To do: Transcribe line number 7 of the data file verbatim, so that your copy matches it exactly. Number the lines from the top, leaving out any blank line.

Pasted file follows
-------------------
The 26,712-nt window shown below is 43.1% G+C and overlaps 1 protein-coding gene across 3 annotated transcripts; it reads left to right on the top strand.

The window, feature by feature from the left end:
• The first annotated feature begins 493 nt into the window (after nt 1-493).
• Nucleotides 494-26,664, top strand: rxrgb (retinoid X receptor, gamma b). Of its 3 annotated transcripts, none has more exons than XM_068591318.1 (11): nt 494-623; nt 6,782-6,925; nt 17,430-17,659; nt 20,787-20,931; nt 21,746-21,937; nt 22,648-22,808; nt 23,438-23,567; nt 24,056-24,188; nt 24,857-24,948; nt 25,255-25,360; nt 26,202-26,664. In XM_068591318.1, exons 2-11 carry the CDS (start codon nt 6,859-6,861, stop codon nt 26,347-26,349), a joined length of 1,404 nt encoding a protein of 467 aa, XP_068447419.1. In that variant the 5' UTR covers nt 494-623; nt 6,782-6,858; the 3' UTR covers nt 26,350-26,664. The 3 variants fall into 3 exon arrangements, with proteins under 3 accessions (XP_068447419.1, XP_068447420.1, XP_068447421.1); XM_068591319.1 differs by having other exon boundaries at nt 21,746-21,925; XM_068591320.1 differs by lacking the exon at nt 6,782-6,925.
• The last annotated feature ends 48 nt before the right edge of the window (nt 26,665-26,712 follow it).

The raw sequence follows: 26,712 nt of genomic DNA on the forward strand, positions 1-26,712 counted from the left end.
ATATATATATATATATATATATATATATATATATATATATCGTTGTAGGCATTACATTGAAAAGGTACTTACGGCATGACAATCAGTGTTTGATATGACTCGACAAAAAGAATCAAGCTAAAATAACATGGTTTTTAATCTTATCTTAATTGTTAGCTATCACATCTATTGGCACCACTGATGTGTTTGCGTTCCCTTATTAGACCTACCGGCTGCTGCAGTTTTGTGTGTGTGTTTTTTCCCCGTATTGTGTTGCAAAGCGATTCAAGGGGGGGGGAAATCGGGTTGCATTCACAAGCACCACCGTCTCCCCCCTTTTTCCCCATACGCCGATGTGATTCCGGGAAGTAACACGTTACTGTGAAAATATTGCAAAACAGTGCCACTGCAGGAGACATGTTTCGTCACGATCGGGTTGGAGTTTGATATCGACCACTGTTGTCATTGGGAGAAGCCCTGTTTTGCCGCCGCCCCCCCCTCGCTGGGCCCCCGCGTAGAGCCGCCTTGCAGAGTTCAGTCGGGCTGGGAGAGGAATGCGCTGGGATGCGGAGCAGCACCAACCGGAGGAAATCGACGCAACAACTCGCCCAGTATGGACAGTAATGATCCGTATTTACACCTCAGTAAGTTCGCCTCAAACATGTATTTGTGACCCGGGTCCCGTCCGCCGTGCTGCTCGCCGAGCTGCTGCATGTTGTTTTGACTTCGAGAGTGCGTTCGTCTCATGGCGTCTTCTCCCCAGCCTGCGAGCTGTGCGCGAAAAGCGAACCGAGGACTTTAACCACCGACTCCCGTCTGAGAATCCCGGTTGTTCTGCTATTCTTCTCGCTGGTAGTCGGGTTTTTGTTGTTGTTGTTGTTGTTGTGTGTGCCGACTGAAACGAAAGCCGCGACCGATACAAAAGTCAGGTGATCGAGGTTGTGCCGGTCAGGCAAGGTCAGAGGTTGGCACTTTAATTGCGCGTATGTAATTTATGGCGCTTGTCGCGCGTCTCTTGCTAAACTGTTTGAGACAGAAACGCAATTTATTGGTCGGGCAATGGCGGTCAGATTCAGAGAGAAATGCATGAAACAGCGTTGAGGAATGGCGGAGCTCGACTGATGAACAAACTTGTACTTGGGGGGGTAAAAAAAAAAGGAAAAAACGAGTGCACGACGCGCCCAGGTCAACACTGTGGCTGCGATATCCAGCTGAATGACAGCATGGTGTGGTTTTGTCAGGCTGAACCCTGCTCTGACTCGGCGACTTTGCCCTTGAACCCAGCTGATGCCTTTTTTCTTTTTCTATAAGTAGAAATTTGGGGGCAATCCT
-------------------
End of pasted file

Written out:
ATATATATATATATATATATATATATATATATATATATATCGTTGTAGGCATTACATTGAAAAGGTACTTACGGCATGACAATCAGTGTTTGATATGACTCGACAAAAAGAATCAAGCTAAAATAACATGGTTTTTAATCTTATCTTAATTGTTAGCTATCACATCTATTGGCACCACTGATGTGTTTGCGTTCCCTTATTAGACCTACCGGCTGCTGCAGTTTTGTGTGTGTGTTTTTTCCCCGTATTGTGTTGCAAAGCGATTCAAGGGGGGGGGAAATCGGGTTGCATTCACAAGCACCACCGTCTCCCCCCTTTTTCCCCATACGCCGATGTGATTCCGGGAAGTAACACGTTACTGTGAAAATATTGCAAAACAGTGCCACTGCAGGAGACATGTTTCGTCACGATCGGGTTGGAGTTTGATATCGACCACTGTTGTCATTGGGAGAAGCCCTGTTTTGCCGCCGCCCCCCCCTCGCTGGGCCCCCGCGTAGAGCCGCCTTGCAGAGTTCAGTCGGGCTGGGAGAGGAATGCGCTGGGATGCGGAGCAGCACCAACCGGAGGAAATCGACGCAACAACTCGCCCAGTATGGACAGTAATGATCCGTATTTACACCTCAGTAAGTTCGCCTCAAACATGTATTTGTGACCCGGGTCCCGTCCGCCGTGCTGCTCGCCGAGCTGCTGCATGTTGTTTTGACTTCGAGAGTGCGTTCGTCTCATGGCGTCTTCTCCCCAGCCTGCGAGCTGTGCGCGAAAAGCGAACCGAGGACTTTAACCACCGACTCCCGTCTGAGAATCCCGGTTGTTCTGCTATTCTTCTCGCTGGTAGTCGGGTTTTTGTTGTTGTTGTTGTTGTTGTGTGTGCCGACTGAAACGAAAGCCGCGACCGATACAAAAGTCAGGTGATCGAGGTTGTGCCGGTCAGGCAAGGTCAGAGGTTGGCACTTTAATTGCGCGTATGTAATTTATGGCGCTTGTCGCGCGTCTCTTGCTAAACTGTTTGAGACAGAAACGCAATTTATTGGTCGGGCAATGGCGGTCAGATTCAGAGAGAAATGCATGAAACAGCGTTGAGGAATGGCGGAGCTCGACTGATGAACAAACTTGTACTTGGGGGGGTAAAAAAAAAAGGAAAAAACGAGTGCACGACGCGCCCAGGTCAACACTGTGGCTGCGATATCCAGCTGAATGACAGCATGGTGTGGTTTTGTCAGGCTGAACCCTGCTCTGACTCGGCGACTTTGCCCTTGAACCCAGCTGATGCCTTTTTTCTTTTTCTATAAGTAGAAATTTGGGGGCAATCCT